Me: I even cried a bit at the start of the session. I try not to do this usually but when she asked what was wrong I just said August, and then she realised. She was just as amazed as I am that it is nearly a year since you died.

Anthony: Daniella seems a benevolent soul.

Me: Bloody hell – I have never heard you say anything like that before!

Anthony: After death comes wisdom.

Me: Really?

Anthony: You will find a reference to this in the Song of Solomon.

Me: Okay, I get it now. You are trying to make me laugh. Bravo – you have succeeded!

Anthony: So what did Daniella say?

Me: To give myself a break, to stop berating myself for this and that, to breathe. She even indicated that my vibes were making her breathless. I told her that I had this constant mantra in my head of get over it, get over it, GET OVER IT, JULIE, since August 1st.

Anthony: And?

Me: Well then I blabbed on about how grateful I was for our rather unique relationship, our against-multiple-odds love story, Boney M, and my recurrent dream in which I take you from the nursing home to a party, forget your meds and you miraculously stand up out of the wheelchair and begin dancing.

Anthony: That dream has actually come true, Jules.

Me: Yes, that is what Daniella said! Do you still do your jumping up and down on-the-spot dance moves? You do realise, I hope, that the cracks in the wall of the living room are probably due to that dancing phase of yours.

Anthony: Sorry.

Me: I so wish Ming had known you back then and I told Daniella that too. I think that makes me sadder than anything else in the wake of your death; your beautiful son, who is so much like you in so many ways, never knew the ultra-lively man I fell for.

Anthony: Why have you put such a dreadful photo of me here?

Me: Because it was just before the nursing home days and Peter visited you once a week after that – one of your many wonderful nephews. His visits were like gold – remember?

Anthony: Yes.

Me: So Daniella suggested focussing on all of the good stuff, the funny stories, the great memories; she even suggested turning some of the sad bits of our story into something comical. Ingenious!

 

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Having a laugh in the midst of grief: Imagined conversation 62

Anthony: I really liked what you wrote yesterday.

Me: Why, thank you, kind sir!

Anthony: The Boney M clip was wonderful.

Me: I knew you would appreciate that. I wish now that I had thought to play it to you in the nursing home. Oh well – the benefit of hindsight and all that.

Anthony: Yes, I did get a little tired of The Office, especially the American version.

Me: I know. Sorry about that but I loved it and it was a brilliant way of passing the hours in the nursing home. I would give anything now to be sitting next to you, holding your hand while you dozed, or stared, mystified, at a millionth episode of The Office, eating olives and sipping wine on a sunny Sunday like today. Or else, chatting with my mother as she did her hairpin lace, both of us on either side of you, our chatter inevitably putting you to sleep.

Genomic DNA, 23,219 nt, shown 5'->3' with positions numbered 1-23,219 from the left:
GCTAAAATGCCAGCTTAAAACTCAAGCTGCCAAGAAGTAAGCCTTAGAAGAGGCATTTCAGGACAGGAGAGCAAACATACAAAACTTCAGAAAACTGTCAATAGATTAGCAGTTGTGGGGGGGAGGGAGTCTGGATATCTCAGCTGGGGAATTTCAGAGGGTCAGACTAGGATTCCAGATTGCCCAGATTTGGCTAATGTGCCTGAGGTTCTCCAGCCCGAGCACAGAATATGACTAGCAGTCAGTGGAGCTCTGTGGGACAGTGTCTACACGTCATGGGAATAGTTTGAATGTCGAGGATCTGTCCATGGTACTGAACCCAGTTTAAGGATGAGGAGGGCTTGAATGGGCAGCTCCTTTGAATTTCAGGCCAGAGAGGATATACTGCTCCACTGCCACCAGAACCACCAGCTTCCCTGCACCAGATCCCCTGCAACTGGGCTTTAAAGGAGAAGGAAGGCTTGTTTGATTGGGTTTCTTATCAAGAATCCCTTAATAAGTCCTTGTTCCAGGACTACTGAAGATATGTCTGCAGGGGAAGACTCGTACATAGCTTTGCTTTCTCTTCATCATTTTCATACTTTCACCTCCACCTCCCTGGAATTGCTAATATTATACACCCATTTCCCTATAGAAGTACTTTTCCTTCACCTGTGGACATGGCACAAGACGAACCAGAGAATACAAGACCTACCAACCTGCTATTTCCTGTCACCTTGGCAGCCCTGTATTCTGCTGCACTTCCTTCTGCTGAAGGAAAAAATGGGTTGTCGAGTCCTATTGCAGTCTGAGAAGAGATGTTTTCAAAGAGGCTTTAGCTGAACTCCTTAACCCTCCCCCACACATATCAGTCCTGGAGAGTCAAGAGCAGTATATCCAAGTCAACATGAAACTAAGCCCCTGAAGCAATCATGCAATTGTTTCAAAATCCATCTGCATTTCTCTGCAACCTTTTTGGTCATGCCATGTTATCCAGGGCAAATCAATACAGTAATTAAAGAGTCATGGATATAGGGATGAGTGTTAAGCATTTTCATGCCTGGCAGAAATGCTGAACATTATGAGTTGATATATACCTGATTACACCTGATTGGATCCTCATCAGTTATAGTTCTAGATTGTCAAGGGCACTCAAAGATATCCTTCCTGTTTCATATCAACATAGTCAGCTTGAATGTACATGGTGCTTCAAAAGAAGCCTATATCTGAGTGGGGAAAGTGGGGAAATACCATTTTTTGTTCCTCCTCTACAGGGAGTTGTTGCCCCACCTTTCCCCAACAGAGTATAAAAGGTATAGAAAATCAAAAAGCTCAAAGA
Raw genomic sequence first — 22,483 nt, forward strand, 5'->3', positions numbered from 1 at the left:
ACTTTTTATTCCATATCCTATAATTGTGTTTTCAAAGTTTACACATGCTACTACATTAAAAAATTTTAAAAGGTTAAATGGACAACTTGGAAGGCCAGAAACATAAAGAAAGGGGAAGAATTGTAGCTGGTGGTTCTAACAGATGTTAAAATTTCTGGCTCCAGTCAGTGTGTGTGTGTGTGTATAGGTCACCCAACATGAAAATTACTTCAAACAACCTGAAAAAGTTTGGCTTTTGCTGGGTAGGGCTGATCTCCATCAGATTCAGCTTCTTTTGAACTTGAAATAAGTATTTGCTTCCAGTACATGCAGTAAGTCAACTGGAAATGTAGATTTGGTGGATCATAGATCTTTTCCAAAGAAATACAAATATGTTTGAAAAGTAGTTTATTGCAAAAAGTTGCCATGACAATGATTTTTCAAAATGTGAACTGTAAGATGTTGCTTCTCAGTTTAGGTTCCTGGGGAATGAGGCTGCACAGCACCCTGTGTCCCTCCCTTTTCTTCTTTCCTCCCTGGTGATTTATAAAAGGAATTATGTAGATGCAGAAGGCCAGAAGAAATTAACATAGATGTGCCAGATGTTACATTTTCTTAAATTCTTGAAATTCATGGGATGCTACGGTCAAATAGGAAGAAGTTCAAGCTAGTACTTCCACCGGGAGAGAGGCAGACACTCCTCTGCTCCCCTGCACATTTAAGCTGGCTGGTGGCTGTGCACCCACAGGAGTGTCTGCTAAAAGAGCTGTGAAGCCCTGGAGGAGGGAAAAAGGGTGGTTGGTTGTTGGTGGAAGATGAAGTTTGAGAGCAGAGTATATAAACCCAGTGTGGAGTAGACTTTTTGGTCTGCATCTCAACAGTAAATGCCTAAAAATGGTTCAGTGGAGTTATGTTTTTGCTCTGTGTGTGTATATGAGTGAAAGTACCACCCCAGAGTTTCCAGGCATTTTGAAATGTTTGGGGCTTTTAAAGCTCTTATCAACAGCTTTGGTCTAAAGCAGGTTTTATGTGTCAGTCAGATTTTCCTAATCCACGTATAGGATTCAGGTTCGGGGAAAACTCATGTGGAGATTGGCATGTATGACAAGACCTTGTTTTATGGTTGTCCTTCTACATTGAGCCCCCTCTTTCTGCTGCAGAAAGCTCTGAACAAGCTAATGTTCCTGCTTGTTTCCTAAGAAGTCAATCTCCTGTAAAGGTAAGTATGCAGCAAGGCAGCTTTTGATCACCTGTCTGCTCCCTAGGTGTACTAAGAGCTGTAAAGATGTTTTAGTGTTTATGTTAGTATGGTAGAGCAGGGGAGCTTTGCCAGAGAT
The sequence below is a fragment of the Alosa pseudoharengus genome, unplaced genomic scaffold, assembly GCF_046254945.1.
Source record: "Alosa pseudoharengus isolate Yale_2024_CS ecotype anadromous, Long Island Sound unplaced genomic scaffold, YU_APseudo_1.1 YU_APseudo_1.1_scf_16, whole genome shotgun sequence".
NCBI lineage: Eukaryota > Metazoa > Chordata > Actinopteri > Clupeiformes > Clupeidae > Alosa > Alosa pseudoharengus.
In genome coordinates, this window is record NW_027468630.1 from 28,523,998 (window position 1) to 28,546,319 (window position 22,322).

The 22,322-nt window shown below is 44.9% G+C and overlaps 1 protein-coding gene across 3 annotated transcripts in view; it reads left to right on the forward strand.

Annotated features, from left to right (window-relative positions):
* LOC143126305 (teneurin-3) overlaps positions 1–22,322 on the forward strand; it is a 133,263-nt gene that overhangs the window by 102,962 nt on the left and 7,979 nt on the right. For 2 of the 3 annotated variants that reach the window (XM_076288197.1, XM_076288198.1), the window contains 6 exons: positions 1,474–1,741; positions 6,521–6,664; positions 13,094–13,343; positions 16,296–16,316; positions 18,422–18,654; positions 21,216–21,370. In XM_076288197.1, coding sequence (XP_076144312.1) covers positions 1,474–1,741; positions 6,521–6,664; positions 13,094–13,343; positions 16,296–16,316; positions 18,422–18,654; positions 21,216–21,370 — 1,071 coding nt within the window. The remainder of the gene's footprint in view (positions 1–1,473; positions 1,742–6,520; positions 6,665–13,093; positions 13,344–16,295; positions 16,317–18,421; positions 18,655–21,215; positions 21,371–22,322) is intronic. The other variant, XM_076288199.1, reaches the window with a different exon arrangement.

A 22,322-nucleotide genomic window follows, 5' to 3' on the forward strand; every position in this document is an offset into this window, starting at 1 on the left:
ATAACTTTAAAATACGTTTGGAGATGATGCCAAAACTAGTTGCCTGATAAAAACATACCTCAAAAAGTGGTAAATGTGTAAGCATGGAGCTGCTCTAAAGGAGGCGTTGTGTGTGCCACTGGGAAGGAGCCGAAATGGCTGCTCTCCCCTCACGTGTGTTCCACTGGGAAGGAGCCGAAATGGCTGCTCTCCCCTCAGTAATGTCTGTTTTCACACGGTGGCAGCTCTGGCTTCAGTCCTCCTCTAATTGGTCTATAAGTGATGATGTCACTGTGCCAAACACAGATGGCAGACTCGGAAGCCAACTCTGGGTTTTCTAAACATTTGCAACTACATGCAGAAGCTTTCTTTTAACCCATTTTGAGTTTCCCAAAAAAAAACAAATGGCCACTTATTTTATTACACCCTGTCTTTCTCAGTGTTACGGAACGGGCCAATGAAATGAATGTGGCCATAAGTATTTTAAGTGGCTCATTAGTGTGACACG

Anthony: She really did love me, that mother of yours, even though I broke your heart when you were still just a kid of 18. And then broke it again.

Me: Again?

Anthony: By dying.

Me: Oh, I see what you mean. Yes, she really did love you. To begin with, no. I am quite sure both of my parents were appalled that their innocent, teenage daughter had fallen for a middle-aged man who was at the opposite end of the spectrum of their belief system, Christianity. If I recall correctly, you were a self-declared atheist and, as a rather evangelical adolescent, I convinced you that an agnostic stance might be safer. We did have some rather heated theological discussions.

Anthony: Yes, I slipped into Heaven via the back door.

Me: What?

Anthony: Just kidding, Jules!

Me: One of things that most fascinates me about grief is the fact that it is, actually, really fascinating. I can watch that Boney M clip and cry and laugh in the same moment; I can remember the first moment I saw you and the last moment I saw you as if 40 years of knowing each other is a single, resonating clash of unexpected harmony. Now that you have been dead for nearly a year, I love you just as much as I did when you were still alive.

Anthony: I have never quite understood how your mind works, Jules, but if it is of any comfort, I miss you too.

Me: In just a few days it will be the first anniversary of your death which is so weird because it feels like it was just the other day. I am not quite sure what I am supposed to do on this day. Do I go somewhere – away? Ming has asked me the same question – should we go out for breakfast? What do you do on a deathday? August itself has paralysed me somewhat, Ants, which I did NOT anticipate. I feel like I am at some sort of event where you have to choose between various PTSD showbags!

Anthony: I will be having a similar day, Jules. I think it would be a good idea to simply have a nap.

Me: Okay. I just want to get to September and out of August.

Anthony: Perfectly understandable, Jules; after all, I was your knight in shining armour.

Me: You were also a horribly cruel, heart-breaking bastard! Remember our first argument, underneath the clothesline just after my dad died, and I called you a selfish pig?

Anthony: Shhhh! I am in Heaven now and I do not want to jeopardise that.

Me: I am so glad that we figured out it was a family farm, financial situation and not personal. 57-year-old bachelors do not usually get married. I think the expectation was for you to leave your inheritance to either your siblings or nieces and nephews.

Anthony: Why are you bringing this up now?